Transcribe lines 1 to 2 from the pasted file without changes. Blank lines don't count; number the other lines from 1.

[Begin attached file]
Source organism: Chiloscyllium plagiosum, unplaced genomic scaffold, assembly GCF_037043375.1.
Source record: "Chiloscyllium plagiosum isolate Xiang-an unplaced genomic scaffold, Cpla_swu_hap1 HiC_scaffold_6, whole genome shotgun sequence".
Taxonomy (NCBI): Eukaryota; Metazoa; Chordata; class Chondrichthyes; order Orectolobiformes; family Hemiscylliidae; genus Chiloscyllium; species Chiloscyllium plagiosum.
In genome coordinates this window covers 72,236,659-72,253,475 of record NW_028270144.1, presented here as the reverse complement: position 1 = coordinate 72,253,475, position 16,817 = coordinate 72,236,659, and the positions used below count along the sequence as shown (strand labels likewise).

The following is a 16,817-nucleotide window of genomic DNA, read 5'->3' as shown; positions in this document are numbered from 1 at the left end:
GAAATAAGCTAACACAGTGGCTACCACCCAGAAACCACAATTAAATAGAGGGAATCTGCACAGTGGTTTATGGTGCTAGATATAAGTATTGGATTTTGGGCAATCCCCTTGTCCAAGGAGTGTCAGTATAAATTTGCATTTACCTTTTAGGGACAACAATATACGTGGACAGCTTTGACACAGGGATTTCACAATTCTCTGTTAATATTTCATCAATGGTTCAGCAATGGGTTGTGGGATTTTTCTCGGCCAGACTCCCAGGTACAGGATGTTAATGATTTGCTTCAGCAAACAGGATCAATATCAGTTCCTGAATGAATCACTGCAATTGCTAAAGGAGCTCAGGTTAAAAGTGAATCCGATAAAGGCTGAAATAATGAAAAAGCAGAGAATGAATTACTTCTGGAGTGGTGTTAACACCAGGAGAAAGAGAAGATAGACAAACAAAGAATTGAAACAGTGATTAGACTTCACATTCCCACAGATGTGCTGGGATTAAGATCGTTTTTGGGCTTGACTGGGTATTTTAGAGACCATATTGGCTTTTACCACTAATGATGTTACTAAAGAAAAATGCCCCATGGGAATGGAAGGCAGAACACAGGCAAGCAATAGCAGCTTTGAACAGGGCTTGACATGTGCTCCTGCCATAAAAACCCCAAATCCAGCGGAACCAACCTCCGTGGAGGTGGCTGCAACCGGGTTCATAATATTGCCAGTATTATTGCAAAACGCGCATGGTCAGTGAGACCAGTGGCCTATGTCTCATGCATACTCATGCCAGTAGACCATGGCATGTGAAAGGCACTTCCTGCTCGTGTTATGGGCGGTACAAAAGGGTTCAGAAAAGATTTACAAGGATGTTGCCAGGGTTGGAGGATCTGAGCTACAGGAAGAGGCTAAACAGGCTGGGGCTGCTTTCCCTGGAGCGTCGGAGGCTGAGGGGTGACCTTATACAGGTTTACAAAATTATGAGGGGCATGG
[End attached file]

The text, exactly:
Source organism: Chiloscyllium plagiosum, unplaced genomic scaffold, assembly GCF_037043375.1.
Source record: "Chiloscyllium plagiosum isolate Xiang-an unplaced genomic scaffold, Cpla_swu_hap1 HiC_scaffold_6, whole genome shotgun sequence".